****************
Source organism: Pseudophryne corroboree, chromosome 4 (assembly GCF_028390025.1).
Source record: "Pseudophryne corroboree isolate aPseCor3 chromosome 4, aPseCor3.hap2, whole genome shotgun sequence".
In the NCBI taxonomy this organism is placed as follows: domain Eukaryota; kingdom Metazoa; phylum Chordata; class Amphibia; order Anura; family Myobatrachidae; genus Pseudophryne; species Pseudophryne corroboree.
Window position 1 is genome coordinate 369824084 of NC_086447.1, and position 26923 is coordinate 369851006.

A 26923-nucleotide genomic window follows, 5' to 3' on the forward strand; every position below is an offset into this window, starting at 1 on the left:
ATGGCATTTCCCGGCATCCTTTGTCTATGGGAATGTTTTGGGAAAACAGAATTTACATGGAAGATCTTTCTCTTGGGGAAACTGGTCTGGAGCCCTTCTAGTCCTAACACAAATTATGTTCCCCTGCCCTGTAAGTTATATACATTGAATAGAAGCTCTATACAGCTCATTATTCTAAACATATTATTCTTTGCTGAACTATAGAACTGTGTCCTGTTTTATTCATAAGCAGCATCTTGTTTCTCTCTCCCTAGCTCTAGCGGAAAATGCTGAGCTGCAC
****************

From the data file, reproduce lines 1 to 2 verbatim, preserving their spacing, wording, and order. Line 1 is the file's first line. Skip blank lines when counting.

Source organism: Pseudophryne corroboree, chromosome 4 (assembly GCF_028390025.1).
Source record: "Pseudophryne corroboree isolate aPseCor3 chromosome 4, aPseCor3.hap2, whole genome shotgun sequence".